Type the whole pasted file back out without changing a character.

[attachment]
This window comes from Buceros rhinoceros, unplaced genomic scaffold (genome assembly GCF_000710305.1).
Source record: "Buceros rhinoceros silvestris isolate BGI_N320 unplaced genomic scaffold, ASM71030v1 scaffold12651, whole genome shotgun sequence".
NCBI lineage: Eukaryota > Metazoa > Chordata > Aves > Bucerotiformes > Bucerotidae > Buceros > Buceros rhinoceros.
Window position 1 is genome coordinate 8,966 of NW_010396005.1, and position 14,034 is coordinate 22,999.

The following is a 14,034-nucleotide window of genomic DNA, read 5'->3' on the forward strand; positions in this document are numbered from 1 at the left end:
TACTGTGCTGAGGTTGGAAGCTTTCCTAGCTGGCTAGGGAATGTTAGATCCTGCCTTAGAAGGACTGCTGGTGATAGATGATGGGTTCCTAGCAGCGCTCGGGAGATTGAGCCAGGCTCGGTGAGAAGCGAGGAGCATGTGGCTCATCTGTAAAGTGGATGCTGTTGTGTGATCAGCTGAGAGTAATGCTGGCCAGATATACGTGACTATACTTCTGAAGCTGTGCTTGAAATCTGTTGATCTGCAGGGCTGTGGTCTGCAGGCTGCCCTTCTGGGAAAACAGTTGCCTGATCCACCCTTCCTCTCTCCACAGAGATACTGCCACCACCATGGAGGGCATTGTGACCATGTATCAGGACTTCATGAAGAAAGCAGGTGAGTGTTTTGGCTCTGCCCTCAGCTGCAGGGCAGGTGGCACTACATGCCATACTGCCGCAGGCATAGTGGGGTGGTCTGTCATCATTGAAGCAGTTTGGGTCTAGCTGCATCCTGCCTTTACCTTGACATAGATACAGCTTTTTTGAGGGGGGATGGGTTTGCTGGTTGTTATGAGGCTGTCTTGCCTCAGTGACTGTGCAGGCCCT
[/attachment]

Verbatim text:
This window comes from Buceros rhinoceros, unplaced genomic scaffold (genome assembly GCF_000710305.1).
Source record: "Buceros rhinoceros silvestris isolate BGI_N320 unplaced genomic scaffold, ASM71030v1 scaffold12651, whole genome shotgun sequence".
NCBI lineage: Eukaryota > Metazoa > Chordata > Aves > Bucerotiformes > Bucerotidae > Buceros > Buceros rhinoceros.
Window position 1 is genome coordinate 8,966 of NW_010396005.1, and position 14,034 is coordinate 22,999.

The following is a 14,034-nucleotide window of genomic DNA, read 5'->3' on the forward strand; positions in this document are numbered from 1 at the left end:
TACTGTGCTGAGGTTGGAAGCTTTCCTAGCTGGCTAGGGAATGTTAGATCCTGCCTTAGAAGGACTGCTGGTGATAGATGATGGGTTCCTAGCAGCGCTCGGGAGATTGAGCCAGGCTCGGTGAGAAGCGAGGAGCATGTGGCTCATCTGTAAAGTGGATGCTGTTGTGTGATCAGCTGAGAGTAATGCTGGCCAGATATACGTGACTATACTTCTGAAGCTGTGCTTGAAATCTGTTGATCTGCAGGGCTGTGGTCTGCAGGCTGCCCTTCTGGGAAAACAGTTGCCTGATCCACCCTTCCTCTCTCCACAGAGATACTGCCACCACCATGGAGGGCATTGTGACCATGTATCAGGACTTCATGAAGAAAGCAGGTGAGTGTTTTGGCTCTGCCCTCAGCTGCAGGGCAGGTGGCACTACATGCCATACTGCCGCAGGCATAGTGGGGTGGTCTGTCATCATTGAAGCAGTTTGGGTCTAGCTGCATCCTGCCTTTACCTTGACATAGATACAGCTTTTTTGAGGGGGGATGGGTTTGCTGGTTGTTATGAGGCTGTCTTGCCTCAGTGACTGTGCAGGCCCT